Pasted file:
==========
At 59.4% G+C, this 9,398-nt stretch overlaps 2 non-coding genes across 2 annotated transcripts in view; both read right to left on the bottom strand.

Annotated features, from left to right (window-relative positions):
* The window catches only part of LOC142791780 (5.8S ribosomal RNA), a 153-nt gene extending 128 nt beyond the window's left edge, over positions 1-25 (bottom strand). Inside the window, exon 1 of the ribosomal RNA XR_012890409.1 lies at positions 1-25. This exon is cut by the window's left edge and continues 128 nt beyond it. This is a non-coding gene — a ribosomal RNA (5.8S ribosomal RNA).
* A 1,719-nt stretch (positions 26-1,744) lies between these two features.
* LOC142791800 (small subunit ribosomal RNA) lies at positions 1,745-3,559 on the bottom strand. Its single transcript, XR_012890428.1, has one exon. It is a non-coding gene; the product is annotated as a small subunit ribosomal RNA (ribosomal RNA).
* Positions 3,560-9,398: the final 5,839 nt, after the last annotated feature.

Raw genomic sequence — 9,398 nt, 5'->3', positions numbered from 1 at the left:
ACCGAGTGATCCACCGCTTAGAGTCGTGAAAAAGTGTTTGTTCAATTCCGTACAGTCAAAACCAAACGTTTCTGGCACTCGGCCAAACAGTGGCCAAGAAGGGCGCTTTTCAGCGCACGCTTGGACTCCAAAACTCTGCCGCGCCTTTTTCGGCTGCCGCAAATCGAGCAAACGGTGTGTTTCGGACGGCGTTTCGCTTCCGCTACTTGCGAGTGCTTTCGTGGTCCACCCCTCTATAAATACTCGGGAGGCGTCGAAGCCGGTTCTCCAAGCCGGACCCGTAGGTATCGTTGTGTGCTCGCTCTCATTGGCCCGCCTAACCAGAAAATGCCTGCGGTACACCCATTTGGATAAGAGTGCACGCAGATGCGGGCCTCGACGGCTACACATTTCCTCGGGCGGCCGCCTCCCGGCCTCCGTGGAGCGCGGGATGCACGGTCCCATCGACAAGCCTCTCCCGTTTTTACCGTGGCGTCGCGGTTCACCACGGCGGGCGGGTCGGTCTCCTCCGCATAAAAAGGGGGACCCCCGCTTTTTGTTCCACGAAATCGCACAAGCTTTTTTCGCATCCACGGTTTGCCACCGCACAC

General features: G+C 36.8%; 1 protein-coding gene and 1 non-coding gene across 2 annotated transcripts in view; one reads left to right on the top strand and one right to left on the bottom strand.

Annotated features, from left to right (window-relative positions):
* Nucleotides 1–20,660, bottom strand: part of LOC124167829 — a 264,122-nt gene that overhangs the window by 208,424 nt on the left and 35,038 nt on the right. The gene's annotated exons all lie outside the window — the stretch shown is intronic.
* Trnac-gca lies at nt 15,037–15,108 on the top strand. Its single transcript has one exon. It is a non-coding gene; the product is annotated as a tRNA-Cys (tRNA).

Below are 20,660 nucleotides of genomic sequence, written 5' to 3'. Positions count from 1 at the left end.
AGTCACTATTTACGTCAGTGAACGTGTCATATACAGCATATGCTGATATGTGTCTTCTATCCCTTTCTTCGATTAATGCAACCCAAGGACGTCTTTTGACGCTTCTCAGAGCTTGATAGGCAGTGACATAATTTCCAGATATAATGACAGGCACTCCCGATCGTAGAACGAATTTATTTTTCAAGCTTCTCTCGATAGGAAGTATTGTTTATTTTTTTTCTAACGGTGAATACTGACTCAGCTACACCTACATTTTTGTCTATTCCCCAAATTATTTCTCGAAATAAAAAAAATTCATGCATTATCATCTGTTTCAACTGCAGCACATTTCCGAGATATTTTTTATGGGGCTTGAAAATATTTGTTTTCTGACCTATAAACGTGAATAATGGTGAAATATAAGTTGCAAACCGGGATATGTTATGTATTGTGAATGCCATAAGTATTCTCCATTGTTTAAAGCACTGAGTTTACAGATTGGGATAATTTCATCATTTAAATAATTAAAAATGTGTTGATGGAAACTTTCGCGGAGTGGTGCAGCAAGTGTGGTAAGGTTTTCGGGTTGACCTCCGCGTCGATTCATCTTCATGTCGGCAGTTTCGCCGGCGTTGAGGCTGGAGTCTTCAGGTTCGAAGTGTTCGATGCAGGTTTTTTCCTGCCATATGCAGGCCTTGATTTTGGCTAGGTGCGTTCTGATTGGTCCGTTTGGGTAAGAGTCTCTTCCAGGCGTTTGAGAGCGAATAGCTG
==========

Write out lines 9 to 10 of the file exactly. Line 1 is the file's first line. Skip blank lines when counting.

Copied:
General features: G+C 36.8%; 1 protein-coding gene and 1 non-coding gene across 2 annotated transcripts in view; one reads left to right on the top strand and one right to left on the bottom strand.

Annotated features, from left to right (window-relative positions):